WASHINGTON — The District could soon have its own “red flag” gun safety law on the books.
The full city council is set to vote on a legislative package this week that includes a number of gun regulations, including a measure that would allow police to immediately seize firearms from someone who poses an immediate danger.
“We support the intent of such proposals known as red flag laws,” said Kevin Donahue, the District’s Deputy Mayor for Public Safety and Justice.
More than a dozen states, including Maryland, have enacted some type of red flag law.
“They have the goal of keeping firearms out of the hands of people who will use them to cause harm whether to themselves or others,” Donahue said.
Under D.C.’s proposal, a person would be able to petition a court to remove firearms if they had “detailed allegations based on personal knowledge” that the subject posed an immediate danger.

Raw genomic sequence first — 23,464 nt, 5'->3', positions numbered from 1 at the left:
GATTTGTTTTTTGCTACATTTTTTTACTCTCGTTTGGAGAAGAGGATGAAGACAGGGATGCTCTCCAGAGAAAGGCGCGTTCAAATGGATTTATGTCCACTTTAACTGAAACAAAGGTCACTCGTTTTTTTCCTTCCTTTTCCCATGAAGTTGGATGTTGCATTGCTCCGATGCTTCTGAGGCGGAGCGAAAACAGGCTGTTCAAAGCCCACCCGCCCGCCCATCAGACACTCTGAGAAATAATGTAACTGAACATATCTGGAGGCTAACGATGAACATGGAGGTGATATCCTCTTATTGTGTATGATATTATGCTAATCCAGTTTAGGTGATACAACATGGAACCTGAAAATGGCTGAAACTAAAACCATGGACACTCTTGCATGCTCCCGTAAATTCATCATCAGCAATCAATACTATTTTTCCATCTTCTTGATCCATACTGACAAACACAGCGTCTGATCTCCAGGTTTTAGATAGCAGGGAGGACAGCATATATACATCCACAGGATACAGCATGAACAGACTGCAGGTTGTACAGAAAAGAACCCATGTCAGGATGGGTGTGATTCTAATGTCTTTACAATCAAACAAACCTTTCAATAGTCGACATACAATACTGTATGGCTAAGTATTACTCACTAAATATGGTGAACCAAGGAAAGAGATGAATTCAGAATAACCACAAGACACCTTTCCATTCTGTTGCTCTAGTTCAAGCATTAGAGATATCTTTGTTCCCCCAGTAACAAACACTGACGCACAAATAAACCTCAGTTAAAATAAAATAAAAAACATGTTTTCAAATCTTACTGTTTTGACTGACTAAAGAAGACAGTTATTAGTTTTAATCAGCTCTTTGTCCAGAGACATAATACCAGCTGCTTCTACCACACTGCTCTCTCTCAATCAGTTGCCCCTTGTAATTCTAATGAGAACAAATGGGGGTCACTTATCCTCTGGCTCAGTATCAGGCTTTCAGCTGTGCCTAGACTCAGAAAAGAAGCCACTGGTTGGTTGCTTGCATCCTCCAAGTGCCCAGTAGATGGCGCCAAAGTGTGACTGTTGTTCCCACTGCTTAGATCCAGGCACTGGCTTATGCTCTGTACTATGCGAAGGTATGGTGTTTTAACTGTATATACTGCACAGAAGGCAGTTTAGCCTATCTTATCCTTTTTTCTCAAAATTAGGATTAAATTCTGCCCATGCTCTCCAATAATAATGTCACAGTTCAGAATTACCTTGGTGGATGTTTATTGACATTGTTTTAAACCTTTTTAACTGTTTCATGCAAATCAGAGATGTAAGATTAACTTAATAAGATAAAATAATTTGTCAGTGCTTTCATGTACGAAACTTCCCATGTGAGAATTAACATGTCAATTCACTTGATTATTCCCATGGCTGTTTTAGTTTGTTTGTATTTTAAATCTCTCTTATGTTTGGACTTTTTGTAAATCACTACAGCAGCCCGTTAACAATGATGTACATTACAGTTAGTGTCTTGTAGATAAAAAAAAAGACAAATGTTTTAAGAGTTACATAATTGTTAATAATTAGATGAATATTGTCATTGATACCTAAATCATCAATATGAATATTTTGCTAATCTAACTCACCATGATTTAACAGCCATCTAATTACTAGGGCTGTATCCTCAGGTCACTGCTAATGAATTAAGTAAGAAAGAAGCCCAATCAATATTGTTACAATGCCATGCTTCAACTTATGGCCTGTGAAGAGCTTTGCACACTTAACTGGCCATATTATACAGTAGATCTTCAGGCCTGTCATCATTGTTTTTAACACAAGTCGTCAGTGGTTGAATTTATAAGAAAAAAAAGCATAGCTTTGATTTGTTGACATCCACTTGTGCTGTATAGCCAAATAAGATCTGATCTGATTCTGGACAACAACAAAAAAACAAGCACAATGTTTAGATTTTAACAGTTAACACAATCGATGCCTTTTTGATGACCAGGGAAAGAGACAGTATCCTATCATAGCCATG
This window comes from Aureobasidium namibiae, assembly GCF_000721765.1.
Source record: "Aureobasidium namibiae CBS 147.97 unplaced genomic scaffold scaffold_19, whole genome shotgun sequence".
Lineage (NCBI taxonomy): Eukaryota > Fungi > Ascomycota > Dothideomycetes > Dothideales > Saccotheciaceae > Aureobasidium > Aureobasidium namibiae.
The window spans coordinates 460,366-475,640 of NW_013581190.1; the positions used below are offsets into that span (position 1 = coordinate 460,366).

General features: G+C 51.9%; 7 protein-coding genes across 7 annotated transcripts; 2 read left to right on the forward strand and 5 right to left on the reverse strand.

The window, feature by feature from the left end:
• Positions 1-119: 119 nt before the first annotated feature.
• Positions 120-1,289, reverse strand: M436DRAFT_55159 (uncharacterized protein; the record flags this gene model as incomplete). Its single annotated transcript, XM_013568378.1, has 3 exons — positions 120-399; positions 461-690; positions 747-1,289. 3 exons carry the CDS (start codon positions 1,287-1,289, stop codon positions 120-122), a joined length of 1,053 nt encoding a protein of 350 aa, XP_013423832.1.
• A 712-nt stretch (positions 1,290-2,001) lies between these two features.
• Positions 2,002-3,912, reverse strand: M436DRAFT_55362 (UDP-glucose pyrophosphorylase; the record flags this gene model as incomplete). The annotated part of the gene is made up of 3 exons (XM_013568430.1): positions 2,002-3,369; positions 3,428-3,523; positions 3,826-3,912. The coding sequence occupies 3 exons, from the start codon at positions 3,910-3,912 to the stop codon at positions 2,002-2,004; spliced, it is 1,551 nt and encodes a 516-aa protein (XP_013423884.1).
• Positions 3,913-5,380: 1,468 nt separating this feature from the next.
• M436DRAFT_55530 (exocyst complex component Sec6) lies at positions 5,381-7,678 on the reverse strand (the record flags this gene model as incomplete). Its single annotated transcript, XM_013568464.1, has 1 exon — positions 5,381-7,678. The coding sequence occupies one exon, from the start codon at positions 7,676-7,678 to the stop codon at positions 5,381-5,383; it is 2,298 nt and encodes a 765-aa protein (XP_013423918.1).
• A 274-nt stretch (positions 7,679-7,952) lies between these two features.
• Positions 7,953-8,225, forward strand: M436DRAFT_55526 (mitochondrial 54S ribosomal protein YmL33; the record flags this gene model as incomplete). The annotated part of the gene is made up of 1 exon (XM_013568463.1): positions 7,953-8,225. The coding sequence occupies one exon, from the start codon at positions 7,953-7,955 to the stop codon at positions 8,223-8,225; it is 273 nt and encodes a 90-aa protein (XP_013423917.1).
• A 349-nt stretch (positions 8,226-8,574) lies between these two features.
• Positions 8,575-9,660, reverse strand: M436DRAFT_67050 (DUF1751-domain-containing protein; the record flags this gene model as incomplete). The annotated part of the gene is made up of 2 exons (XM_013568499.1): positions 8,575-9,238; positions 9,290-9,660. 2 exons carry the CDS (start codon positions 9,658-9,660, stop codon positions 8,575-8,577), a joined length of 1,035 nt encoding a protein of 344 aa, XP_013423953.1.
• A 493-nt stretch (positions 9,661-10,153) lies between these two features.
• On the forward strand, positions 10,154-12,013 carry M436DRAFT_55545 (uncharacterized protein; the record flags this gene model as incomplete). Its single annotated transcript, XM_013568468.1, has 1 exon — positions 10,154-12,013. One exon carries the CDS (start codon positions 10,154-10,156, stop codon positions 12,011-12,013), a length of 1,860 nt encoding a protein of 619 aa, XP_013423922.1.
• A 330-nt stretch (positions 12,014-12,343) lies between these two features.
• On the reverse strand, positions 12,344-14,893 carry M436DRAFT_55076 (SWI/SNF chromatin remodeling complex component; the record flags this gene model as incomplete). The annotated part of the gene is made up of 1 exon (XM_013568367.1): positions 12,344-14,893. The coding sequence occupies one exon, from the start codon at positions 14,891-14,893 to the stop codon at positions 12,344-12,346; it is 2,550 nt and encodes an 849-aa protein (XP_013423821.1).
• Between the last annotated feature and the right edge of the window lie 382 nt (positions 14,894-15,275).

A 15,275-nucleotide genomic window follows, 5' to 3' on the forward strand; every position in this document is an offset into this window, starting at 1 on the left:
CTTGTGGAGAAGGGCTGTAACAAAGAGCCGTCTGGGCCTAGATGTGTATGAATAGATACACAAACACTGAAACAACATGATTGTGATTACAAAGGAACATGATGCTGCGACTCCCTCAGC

Guns would be removed for 10 days. After that period, the judge would decide if there is probable cause to justify removing the firearms for a full year.
“Often we have information that allows us to know someone is going to take action with a firearm,” said council member Brianne Nadeau. “With this law, we will be able to be able to remove that firearm.”
A recent report showed that Maryland’s red flag law drew more than 100 requests to remove firearms from individuals in October — the first month it went into effect.
The District’s legislative package, known as the Firearms Safety Omnibus Amendment Act, includes a ban on bump stocks and stiffer penalties for high-capacity magazine clips.
It would also force someone to relinquish their guns to law enforcement if they are the subject of a restraining order.
The package passed through the full council two weeks ago and a second, final vote is scheduled for Tuesday.
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